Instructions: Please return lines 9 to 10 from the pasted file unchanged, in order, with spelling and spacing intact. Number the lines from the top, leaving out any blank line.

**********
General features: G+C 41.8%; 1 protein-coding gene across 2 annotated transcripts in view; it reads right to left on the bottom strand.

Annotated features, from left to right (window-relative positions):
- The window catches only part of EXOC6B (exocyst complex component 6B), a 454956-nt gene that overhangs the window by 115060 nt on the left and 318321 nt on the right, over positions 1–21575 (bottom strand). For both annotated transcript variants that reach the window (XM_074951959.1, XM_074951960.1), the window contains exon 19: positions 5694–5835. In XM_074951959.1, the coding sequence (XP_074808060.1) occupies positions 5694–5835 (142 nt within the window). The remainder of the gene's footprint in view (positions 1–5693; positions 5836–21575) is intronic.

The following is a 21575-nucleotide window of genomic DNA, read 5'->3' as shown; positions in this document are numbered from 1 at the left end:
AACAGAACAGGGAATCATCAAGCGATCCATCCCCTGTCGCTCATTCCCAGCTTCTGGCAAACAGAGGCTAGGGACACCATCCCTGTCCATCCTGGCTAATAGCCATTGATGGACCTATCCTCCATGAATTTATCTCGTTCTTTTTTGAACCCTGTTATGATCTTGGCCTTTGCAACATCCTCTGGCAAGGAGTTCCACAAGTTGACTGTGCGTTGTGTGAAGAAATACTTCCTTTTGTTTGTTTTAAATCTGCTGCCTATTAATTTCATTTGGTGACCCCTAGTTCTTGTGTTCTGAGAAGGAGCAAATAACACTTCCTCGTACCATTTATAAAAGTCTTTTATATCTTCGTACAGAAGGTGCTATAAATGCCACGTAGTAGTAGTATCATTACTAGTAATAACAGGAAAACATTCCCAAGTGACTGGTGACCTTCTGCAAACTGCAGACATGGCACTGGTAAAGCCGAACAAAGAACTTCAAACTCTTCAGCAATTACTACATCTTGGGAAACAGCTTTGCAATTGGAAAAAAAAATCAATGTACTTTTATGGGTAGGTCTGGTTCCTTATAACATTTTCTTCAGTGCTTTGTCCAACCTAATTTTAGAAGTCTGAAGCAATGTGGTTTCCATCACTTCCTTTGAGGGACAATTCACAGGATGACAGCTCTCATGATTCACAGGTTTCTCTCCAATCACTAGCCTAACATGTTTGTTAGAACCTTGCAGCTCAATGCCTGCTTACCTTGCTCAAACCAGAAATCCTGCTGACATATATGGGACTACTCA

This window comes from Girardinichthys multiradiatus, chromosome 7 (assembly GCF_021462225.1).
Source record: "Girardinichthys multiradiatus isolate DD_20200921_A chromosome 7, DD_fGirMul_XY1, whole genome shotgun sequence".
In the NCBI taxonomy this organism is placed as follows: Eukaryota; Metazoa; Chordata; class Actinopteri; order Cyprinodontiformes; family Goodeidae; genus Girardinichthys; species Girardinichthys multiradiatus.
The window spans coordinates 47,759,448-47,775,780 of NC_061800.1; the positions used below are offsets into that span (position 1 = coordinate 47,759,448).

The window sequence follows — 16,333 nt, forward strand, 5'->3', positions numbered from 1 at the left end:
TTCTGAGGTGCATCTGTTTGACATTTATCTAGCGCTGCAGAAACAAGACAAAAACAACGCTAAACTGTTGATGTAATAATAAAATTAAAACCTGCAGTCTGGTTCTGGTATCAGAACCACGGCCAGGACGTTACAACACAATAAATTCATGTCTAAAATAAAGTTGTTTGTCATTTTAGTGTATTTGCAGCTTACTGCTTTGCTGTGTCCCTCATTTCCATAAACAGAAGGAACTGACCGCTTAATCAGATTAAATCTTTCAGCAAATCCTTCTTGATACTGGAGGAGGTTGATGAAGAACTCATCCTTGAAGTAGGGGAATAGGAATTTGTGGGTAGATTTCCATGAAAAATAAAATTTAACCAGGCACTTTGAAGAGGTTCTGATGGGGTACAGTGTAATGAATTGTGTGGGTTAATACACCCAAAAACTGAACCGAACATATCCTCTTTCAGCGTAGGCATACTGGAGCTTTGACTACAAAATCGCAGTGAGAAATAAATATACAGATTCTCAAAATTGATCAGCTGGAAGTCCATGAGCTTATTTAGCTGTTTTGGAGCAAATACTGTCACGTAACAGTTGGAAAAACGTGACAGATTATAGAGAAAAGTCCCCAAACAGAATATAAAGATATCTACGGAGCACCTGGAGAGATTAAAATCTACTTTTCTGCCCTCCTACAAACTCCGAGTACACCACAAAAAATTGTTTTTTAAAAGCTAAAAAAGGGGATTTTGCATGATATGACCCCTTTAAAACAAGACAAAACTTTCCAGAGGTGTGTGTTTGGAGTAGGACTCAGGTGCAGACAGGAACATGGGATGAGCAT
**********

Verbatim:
The window spans coordinates 47,759,448-47,775,780 of NC_061800.1; the positions used below are offsets into that span (position 1 = coordinate 47,759,448).

The window sequence follows — 16,333 nt, forward strand, 5'->3', positions numbered from 1 at the left end: